By Alfred Branch, Jr.

Electronic ticketing solutions company Flash Seats, which is currently embroiled in a legal tussle with rival Ticketmaster, this week announced it bought Texas-based primary ticketing company Vertical Alliance for an undisclosed sum.

Flash Seats’ main client is the Cleveland Cavaliers, and by acquiring the ticket solutions provider Vertical Alliance, the company is positioning itself to not only offer fans secondary ticket options but also primary tickets. Competition among primary and secondary ticketers continues to heat up, and a growing number of companies are looking at solutions that will enable them to offer both sides of the ticketing transaction.

“Integrating Vertical Alliance’s primary ticketing solution with Flash Seats’ secondary ticketing marketplace allows us to offer our clients the most robust, end-to-end ticketing solution in the industry,” Sam Gerace, CEO of Flash Seats, said in a statement. “This acquisition adds value to team and venue operators and also enhances the fan experience. Teams and venues can control their entire ticket economy, primary and secondary, and maximize the lifetime value of the fan.”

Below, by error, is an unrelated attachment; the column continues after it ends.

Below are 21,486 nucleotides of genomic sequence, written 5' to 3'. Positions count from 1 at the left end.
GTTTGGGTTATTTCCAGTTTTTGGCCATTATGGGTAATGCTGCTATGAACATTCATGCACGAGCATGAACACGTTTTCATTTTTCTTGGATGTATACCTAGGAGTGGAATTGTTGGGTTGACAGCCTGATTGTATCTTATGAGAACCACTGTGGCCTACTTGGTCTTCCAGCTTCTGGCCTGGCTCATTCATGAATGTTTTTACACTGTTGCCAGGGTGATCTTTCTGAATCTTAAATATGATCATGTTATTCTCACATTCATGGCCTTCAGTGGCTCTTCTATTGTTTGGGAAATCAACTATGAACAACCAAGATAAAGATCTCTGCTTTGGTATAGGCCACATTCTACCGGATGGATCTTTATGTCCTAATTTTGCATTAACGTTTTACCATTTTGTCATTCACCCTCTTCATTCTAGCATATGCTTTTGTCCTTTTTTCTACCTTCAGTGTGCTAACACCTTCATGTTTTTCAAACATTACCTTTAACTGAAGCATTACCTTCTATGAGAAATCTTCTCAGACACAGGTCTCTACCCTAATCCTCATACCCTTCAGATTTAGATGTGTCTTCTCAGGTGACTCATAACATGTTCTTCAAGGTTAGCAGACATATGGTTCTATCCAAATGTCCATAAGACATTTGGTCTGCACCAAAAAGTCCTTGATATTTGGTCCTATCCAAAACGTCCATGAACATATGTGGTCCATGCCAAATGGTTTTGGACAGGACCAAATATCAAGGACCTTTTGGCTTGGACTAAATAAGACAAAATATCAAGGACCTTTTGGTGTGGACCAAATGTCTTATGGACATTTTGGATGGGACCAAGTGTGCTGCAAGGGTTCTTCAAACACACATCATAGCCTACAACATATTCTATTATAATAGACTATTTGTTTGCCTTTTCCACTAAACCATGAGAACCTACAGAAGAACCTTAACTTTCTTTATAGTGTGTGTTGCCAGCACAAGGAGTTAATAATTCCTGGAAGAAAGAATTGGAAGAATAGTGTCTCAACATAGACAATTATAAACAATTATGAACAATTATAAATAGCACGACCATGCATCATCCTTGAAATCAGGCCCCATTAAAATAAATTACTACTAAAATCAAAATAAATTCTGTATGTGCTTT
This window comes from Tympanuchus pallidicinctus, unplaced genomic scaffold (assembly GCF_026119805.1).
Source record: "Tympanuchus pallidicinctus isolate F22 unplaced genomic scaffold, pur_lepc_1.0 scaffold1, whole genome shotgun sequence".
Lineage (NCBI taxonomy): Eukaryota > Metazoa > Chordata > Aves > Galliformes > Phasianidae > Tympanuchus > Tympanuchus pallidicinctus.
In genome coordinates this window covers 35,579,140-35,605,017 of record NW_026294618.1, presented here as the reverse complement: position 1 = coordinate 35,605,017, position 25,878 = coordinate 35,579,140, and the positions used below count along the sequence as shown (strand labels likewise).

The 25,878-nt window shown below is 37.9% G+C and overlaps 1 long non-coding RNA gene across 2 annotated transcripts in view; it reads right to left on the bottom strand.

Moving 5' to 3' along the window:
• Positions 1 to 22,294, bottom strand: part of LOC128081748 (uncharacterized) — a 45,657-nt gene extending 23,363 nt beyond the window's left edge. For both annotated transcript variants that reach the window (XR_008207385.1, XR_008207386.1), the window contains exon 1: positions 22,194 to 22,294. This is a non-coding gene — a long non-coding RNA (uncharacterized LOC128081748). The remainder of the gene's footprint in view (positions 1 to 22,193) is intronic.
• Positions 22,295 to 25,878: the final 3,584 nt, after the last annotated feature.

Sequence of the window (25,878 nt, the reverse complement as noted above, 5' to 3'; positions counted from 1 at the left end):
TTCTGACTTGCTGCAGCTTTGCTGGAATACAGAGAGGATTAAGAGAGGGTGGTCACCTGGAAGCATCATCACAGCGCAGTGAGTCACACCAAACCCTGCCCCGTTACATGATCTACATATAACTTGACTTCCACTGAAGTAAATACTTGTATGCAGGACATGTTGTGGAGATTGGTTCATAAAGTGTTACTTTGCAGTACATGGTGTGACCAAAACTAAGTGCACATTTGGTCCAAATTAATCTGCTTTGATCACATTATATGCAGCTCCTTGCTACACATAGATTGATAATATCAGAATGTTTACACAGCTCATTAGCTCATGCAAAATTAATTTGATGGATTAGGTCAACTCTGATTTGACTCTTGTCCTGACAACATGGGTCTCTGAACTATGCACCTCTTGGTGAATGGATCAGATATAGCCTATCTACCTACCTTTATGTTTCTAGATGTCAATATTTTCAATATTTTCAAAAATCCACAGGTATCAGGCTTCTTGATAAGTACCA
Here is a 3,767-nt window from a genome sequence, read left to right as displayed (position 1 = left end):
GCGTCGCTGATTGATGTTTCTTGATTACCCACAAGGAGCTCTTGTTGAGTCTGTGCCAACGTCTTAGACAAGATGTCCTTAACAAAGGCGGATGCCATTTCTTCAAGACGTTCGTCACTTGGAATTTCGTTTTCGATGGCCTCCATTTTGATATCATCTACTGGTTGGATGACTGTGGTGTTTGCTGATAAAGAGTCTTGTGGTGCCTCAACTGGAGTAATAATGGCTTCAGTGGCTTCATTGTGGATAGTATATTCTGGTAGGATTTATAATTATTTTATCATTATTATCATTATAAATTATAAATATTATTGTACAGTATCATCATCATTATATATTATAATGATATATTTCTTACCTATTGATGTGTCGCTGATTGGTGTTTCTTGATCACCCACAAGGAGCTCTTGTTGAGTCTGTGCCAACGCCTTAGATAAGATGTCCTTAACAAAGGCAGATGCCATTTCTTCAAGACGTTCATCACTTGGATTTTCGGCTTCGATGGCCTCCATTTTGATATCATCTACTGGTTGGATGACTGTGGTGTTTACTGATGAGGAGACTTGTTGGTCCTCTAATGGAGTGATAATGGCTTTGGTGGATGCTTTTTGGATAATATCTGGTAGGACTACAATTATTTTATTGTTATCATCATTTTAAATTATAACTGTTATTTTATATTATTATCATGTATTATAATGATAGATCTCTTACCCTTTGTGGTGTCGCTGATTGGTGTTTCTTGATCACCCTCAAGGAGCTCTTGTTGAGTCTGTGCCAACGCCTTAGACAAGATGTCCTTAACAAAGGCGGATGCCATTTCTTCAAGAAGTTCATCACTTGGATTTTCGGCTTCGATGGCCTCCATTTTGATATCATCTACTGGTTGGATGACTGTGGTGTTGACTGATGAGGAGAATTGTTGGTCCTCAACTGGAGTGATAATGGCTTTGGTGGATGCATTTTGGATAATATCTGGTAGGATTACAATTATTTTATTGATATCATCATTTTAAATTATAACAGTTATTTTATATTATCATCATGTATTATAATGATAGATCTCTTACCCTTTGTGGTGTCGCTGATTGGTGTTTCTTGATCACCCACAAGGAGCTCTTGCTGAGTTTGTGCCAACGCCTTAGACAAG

Vertical Alliance allows teams and venues to have a branded primary ticketing system that uses the team’s website, touch screen box offices, retail kiosks and call centers. A single database containing ticketing and customer information helps teams know their clients, enabling them to deliver tailored marketing offers directly to their customers, according to the company.

Besides the Cavs, which are owned by Flash Seats investor Dan Gilbert, Flash Seats also provides secondary ticket services to the Quicken Loans Arena in Cleveland, while some of Vertical Alliance’s clients include the Houston Rockets, the Houston Toyota Center, Boise State University and Texas A&M University.

Despite the lawsuit, Ticketmaster is contracted to be the Cavs primary ticket seller into 2010, according to published reports.